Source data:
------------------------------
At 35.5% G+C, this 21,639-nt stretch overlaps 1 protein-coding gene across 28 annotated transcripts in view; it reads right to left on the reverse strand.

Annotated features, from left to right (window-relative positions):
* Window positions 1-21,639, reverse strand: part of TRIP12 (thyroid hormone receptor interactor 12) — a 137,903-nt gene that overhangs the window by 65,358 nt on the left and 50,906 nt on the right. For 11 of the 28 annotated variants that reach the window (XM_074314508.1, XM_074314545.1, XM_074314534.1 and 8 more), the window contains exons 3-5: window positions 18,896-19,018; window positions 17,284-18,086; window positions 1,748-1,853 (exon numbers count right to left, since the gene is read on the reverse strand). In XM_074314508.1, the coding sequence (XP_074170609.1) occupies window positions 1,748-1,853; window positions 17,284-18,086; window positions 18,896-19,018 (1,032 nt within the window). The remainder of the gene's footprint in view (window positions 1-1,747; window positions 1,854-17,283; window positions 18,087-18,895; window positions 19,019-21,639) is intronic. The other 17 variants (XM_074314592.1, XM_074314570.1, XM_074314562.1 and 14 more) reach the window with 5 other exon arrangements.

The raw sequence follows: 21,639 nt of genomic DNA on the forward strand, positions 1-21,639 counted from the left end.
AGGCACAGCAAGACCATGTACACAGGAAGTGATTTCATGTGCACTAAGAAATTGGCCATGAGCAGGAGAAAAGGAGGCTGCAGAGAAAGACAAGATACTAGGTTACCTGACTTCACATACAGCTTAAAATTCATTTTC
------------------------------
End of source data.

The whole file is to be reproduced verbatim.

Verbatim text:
At 35.5% G+C, this 21,639-nt stretch overlaps 1 protein-coding gene across 28 annotated transcripts in view; it reads right to left on the reverse strand.

Annotated features, from left to right (window-relative positions):
* Window positions 1-21,639, reverse strand: part of TRIP12 (thyroid hormone receptor interactor 12) — a 137,903-nt gene that overhangs the window by 65,358 nt on the left and 50,906 nt on the right. For 11 of the 28 annotated variants that reach the window (XM_074314508.1, XM_074314545.1, XM_074314534.1 and 8 more), the window contains exons 3-5: window positions 18,896-19,018; window positions 17,284-18,086; window positions 1,748-1,853 (exon numbers count right to left, since the gene is read on the reverse strand). In XM_074314508.1, the coding sequence (XP_074170609.1) occupies window positions 1,748-1,853; window positions 17,284-18,086; window positions 18,896-19,018 (1,032 nt within the window). The remainder of the gene's footprint in view (window positions 1-1,747; window positions 1,854-17,283; window positions 18,087-18,895; window positions 19,019-21,639) is intronic. The other 17 variants (XM_074314592.1, XM_074314570.1, XM_074314562.1 and 14 more) reach the window with 5 other exon arrangements.

The raw sequence follows: 21,639 nt of genomic DNA on the forward strand, positions 1-21,639 counted from the left end.
AGGCACAGCAAGACCATGTACACAGGAAGTGATTTCATGTGCACTAAGAAATTGGCCATGAGCAGGAGAAAAGGAGGCTGCAGAGAAAGACAAGATACTAGGTTACCTGACTTCACATACAGCTTAAAATTCATTTTC